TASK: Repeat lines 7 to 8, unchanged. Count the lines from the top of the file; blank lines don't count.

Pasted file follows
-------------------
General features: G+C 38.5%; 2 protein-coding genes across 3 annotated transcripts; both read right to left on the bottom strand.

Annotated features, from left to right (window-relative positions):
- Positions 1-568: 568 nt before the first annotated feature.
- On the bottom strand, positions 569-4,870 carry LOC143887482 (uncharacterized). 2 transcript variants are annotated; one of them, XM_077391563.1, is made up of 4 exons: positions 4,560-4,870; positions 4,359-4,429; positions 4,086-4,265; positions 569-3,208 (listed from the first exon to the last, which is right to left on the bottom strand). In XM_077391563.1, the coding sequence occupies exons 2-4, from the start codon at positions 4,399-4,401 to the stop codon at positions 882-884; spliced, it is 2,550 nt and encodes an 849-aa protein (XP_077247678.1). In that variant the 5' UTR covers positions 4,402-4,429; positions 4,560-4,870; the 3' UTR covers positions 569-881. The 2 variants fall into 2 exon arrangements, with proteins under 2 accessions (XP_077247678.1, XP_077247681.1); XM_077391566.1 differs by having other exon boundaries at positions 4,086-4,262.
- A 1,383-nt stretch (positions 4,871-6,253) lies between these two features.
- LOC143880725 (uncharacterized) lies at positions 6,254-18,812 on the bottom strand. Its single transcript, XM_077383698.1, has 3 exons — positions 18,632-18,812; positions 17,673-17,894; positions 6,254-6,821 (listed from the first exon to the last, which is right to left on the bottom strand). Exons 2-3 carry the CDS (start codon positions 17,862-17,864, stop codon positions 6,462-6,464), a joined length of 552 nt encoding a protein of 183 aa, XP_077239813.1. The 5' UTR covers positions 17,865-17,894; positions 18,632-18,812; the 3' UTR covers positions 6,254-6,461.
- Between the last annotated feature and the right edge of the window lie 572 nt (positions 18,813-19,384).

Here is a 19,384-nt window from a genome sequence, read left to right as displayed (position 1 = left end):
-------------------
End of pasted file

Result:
- Between the last annotated feature and the right edge of the window lie 572 nt (positions 18,813-19,384).

Here is a 19,384-nt window from a genome sequence, read left to right as displayed (position 1 = left end):